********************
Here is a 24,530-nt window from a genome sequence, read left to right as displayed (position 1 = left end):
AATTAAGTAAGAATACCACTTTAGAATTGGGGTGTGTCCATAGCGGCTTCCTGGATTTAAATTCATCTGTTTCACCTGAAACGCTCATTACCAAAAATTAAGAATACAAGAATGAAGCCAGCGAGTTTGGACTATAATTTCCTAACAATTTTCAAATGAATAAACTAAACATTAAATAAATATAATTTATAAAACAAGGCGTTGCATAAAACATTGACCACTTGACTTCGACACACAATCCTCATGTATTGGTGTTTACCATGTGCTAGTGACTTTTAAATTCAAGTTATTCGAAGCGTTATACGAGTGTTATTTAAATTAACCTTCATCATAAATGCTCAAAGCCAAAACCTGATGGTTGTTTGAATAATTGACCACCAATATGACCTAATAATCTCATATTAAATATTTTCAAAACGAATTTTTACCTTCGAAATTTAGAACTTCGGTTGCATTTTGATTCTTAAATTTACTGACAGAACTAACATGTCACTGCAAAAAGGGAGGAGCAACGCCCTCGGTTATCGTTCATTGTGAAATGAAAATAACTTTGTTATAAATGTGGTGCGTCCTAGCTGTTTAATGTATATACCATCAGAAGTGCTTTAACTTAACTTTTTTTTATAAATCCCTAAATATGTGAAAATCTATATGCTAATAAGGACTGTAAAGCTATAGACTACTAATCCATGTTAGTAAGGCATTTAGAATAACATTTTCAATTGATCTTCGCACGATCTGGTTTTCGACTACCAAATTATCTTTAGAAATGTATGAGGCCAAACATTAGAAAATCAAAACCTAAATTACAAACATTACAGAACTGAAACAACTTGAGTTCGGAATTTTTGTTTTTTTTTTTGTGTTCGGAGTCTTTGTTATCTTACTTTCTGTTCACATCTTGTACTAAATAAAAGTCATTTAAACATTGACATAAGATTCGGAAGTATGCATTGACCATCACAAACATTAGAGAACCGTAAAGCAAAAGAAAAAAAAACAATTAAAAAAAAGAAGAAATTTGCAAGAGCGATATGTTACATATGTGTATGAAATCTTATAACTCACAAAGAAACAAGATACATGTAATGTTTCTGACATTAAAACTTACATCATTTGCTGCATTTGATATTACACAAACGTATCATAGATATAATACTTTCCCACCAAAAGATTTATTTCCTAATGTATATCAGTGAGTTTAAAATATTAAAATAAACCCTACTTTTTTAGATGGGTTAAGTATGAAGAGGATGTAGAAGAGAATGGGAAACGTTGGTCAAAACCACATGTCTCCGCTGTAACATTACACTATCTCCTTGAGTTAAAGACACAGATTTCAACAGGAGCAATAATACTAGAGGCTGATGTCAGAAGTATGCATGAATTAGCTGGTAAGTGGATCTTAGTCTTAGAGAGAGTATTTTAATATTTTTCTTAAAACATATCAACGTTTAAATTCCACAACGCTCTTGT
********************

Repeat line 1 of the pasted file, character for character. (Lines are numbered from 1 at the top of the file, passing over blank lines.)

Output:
Here is a 24,530-nt window from a genome sequence, read left to right as displayed (position 1 = left end):